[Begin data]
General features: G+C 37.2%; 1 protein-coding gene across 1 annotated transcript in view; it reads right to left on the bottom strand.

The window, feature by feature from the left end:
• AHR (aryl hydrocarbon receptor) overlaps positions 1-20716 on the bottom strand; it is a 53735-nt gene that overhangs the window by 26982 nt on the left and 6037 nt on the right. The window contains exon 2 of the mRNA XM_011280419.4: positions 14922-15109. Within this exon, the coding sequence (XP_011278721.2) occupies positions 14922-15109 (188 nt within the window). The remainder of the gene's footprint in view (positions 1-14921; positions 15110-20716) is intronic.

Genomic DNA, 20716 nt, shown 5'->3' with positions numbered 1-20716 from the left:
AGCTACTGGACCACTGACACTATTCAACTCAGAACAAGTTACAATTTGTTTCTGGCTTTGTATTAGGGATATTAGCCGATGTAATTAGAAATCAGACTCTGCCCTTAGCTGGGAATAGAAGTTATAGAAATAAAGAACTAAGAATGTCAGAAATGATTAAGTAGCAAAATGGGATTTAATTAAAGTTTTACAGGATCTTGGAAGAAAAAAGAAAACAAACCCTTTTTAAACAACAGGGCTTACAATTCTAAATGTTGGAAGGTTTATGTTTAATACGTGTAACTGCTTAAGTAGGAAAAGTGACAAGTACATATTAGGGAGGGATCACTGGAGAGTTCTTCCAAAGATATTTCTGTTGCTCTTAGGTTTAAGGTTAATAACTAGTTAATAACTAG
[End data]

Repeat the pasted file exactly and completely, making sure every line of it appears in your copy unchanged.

General features: G+C 37.2%; 1 protein-coding gene across 1 annotated transcript in view; it reads right to left on the bottom strand.

The window, feature by feature from the left end:
• AHR (aryl hydrocarbon receptor) overlaps positions 1-20716 on the bottom strand; it is a 53735-nt gene that overhangs the window by 26982 nt on the left and 6037 nt on the right. The window contains exon 2 of the mRNA XM_011280419.4: positions 14922-15109. Within this exon, the coding sequence (XP_011278721.2) occupies positions 14922-15109 (188 nt within the window). The remainder of the gene's footprint in view (positions 1-14921; positions 15110-20716) is intronic.

Genomic DNA, 20716 nt, shown 5'->3' with positions numbered 1-20716 from the left:
AGCTACTGGACCACTGACACTATTCAACTCAGAACAAGTTACAATTTGTTTCTGGCTTTGTATTAGGGATATTAGCCGATGTAATTAGAAATCAGACTCTGCCCTTAGCTGGGAATAGAAGTTATAGAAATAAAGAACTAAGAATGTCAGAAATGATTAAGTAGCAAAATGGGATTTAATTAAAGTTTTACAGGATCTTGGAAGAAAAAAGAAAACAAACCCTTTTTAAACAACAGGGCTTACAATTCTAAATGTTGGAAGGTTTATGTTTAATACGTGTAACTGCTTAAGTAGGAAAAGTGACAAGTACATATTAGGGAGGGATCACTGGAGAGTTCTTCCAAAGATATTTCTGTTGCTCTTAGGTTTAAGGTTAATAACTAGTTAATAACTAG